Crises always get the best and the worst out of people and the Covid-19 crisis is no exception. There has been lots of mutual support between individuals, but also some serious examples of selfishness. We have heard a lot about rights and freedom from the crowds, much less so on their duties and responsibilities. In my second book, I had a passage about humans looking at themselves more as legal entities than as biological entities. There have been many examples of this. Covid-19 is a biological event, and the legal decorum has no grip on any virus. The crowds were angry. Of course, there is always anger when there is change because when there is change, there is loss, but some really got over the top. For example here in British Columbia, there have been quite a few cases of customers insulting store staff and health care workers as well. People spat on store clerks because they were asked to put a mask on, or even assaulting and beating up staff for the same reason as it happened in a Wal-Mart store. Racial prejudice also came to the surface really quickly. Civilization is only skin-deep, and there are quite a few folks out there with a really thin skin. Of course, when some leaders enable this kind of moronic behavior, it should not be a surprise that followers follow.
Generosity, as usual, has not always been the come from the wealthiest. Since I am talking about money, one has to agree that all of a sudden, there has been plenty of money made available, as if it actually grew on trees. I am not too sure where it came from, how we will repay it and if the proper amounts have been distributed to the proper recipients. Money that before this crisis was lacking, as many programs could not be funded or worse had been cancelled. It is tempting to conclude that the reason why poverty has not been eradicated is simply because we have not had the resolve to get it done. People have been generous, as usual. Yet, the so-called philanthropists (cute euphemism for the Scrooge McDucks) with their billions, not so much. It is surprising considering how much their net worth shot up this year thanks to the solid stock markets, another sign that this crisis has not been all that disastrous. Regarding the wealthy, generosity came mostly from show business and sports personalities. Another example of disturbing priorities is this large Canadian retailer which temporarily had paid their staff a bonus for working in the front line at the beginning of the Covid-19, but ended it as the summer came and restrictions were loosened. Well, they decided not to reinstate this bonus as the virus flared up again since the fall, but in almost the same sentence as they were announcing their refusal to reinstate the bonus, they were also announcing a dividend increase to the shareholders. Very moral. Not.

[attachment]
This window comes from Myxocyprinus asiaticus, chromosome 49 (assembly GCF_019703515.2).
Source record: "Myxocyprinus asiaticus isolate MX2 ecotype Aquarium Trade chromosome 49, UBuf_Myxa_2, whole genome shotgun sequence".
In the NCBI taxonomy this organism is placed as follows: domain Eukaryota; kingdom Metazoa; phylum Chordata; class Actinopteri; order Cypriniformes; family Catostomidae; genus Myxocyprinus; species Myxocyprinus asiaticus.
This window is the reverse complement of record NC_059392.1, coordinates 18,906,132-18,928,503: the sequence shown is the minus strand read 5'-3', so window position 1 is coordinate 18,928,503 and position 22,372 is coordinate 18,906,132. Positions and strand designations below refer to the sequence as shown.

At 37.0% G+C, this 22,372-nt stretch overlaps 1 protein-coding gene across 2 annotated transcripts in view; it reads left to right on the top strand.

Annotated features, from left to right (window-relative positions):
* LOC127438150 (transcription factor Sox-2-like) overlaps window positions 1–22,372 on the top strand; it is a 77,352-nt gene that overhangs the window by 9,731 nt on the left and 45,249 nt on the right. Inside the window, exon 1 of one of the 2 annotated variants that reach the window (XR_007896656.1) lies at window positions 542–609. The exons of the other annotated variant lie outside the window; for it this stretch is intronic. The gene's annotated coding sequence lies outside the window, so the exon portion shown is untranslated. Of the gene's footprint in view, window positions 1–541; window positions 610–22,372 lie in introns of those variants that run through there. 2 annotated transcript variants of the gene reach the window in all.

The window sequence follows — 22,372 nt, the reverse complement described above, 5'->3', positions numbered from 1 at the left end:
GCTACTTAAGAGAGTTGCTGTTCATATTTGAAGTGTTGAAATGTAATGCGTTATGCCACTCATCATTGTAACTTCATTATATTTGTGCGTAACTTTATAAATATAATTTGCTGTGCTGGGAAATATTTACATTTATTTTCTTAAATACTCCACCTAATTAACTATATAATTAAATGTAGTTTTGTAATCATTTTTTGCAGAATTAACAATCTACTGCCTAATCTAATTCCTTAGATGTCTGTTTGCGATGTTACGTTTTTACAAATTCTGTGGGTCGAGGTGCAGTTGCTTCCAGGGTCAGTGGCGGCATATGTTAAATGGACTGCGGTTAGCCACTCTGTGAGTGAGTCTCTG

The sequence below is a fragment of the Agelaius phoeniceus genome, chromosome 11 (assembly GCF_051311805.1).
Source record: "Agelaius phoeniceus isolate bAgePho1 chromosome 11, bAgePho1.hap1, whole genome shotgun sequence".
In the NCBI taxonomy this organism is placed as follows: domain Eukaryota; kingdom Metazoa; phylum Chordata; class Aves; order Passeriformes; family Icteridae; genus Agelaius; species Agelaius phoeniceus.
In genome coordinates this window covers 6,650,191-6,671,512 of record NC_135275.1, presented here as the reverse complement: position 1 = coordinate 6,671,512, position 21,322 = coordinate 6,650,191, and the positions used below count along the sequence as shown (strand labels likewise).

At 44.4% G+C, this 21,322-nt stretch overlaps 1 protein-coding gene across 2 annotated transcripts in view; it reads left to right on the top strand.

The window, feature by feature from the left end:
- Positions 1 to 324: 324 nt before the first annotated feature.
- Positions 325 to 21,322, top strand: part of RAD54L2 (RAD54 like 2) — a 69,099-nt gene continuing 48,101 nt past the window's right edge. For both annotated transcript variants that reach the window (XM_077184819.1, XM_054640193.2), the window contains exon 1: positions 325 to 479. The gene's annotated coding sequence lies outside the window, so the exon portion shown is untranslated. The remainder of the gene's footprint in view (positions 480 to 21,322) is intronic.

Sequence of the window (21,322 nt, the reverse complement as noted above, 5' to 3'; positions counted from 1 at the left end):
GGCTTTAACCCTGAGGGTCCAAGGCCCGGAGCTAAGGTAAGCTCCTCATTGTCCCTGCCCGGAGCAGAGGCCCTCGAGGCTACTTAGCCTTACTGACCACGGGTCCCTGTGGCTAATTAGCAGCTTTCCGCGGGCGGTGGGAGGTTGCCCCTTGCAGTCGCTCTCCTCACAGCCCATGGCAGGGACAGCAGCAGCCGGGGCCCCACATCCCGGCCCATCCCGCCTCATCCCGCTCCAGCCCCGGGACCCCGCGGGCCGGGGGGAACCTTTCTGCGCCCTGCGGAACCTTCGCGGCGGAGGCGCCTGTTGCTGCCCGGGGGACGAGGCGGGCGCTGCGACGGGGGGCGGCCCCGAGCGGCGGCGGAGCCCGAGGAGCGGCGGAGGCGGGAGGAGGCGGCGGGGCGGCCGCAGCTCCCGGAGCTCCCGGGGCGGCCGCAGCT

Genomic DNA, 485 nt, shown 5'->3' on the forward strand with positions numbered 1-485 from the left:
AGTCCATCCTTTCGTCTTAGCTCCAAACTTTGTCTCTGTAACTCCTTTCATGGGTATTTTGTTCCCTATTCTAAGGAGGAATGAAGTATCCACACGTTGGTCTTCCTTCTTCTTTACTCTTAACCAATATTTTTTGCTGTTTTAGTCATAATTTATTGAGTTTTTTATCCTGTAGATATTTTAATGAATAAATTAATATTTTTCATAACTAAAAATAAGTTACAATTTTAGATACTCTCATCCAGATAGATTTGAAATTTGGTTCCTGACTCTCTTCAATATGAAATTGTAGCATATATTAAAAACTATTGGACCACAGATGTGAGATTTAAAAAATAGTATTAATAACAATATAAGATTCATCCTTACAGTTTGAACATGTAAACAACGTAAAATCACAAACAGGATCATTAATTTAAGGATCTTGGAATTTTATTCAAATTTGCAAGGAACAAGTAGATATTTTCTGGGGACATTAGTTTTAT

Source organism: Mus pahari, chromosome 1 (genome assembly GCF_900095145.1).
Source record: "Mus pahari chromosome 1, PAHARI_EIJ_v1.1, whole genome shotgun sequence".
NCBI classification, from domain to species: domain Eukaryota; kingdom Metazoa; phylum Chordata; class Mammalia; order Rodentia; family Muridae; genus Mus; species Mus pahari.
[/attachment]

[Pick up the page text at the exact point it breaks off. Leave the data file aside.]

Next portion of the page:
Technology has been on everybody’s mind as being the solution for all of our problems. Well, technology certainly has helped a great deal during this crisis. It has helped many businesses to survive by bringing in remote working and virtual interaction. Also, it is a great help in speeding up substantially the possibilities to find a vaccine. Just think of the same problem 20 years ago. Things would have been much more difficult by then. Technology is a big part of our future for a better world, but technology alone will not be enough. We also have to rethink our behaviour in many areas if we want to succeed. If we do not make this inner change, technology will not solve much. And there is a lot to think about our behaviour and attitude. Just think at how extreme polarization and division have become, about how the most twisted and idiotic conspiracy theories and alternate reality take root and gain ground. Supposedly, we are the intelligent species, but that means that we must keep this ability to reason and reject nonsense. Responsibility is the ability to respond. Here, I would make the same remark about some leader and the followers I already made above.